Re-Aligning Focus at Work After the Holidays


In December, our focus shifts toward family, festivities and vacation time. We spend lots of time relaxing and — hopefully — recharging, before returning to work in the new year.

But when we settle back into work life, things can feel a little drab. If you’ve got the post-holiday blues, or are finding it hard to get back into the swing of things, here are a few easy ways to reignite your gusto.

Realigning Focus at Work After Holidays

  1. Create one work resolution. Nothing motivates like a new goal. Maybe you want to take a walk every day at lunch, or try a different position, or add three new clients to your roster. Give the goal some thought and, whatever you decide, track yourself to achieve it.
  1. Reconnect with your colleagues. Remember, you’re not the only one who took time off over the holidays. Chances are, your colleagues are struggling to get back in the groove, too. This is a perfect time to recharge your social life at work. Commiserate, collaborate and remind yourself that you’re part of a community.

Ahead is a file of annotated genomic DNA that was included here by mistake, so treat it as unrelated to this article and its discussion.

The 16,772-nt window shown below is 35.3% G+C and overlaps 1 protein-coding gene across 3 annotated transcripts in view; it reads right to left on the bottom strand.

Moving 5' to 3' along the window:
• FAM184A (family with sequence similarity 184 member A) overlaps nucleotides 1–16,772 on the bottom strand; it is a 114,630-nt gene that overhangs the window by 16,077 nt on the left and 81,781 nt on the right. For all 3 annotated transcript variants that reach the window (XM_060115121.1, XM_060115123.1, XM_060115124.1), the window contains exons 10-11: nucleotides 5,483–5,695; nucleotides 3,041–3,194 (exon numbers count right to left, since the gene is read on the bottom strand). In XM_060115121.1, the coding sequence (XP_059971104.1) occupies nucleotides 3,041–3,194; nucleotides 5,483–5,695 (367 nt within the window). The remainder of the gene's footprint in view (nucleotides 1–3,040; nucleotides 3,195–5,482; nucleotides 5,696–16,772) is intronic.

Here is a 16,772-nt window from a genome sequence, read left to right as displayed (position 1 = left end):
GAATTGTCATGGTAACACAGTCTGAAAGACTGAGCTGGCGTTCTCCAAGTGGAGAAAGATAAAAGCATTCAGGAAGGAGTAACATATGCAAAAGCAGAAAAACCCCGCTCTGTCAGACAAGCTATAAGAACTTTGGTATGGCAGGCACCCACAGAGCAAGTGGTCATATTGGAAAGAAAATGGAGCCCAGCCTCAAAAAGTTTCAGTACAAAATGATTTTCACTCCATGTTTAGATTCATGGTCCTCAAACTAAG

1. Get creative. Bring some zest to your existing work, and it will come alive. If you write press releases for a living, why not check out a webinar on creative writing? If your work isn’t inherently creative, think about adding a daily journal entry to your to-do list. Studies show that journaling sparks creative thought, helps you achieve goals and reduces stress.

Treat yourself. When we lack motivation, it’s important not to get down on ourselves. Instead, offer yourself rewards if you’re finding it hard to complete tasks. Every time you check an item off your to-do list, give yourself a treat. That could be a cup of tea,  a walk, a stretch or a chance to catch up with a colleague. When returning to work after a break, sometimes we need to take baby steps.

Treadmill Desks? See What the Buzz is All About


We’ve been discussing the impacts of prolonged sitting at work for some time now. While sit & stand desks and desk accessories have become imperative to helping people balance out their daily sit & stand routine, treadmill desks are not as popular but they are a viable option for those seeking to take their activity at the office to the next level.

Treadmill Desk Buzz

Here are some of the benefits of using a treadmill, according to a LifeSpan article:

Improves Mood & Reduces Stress

Exercise is a great way to release stress, whether work or non work related. Physical activity triggers our body to release endorphins which help us get into a positive mood. It can also help to reach your fitness goals since we spend majority of our day at work!

Fuels Creativity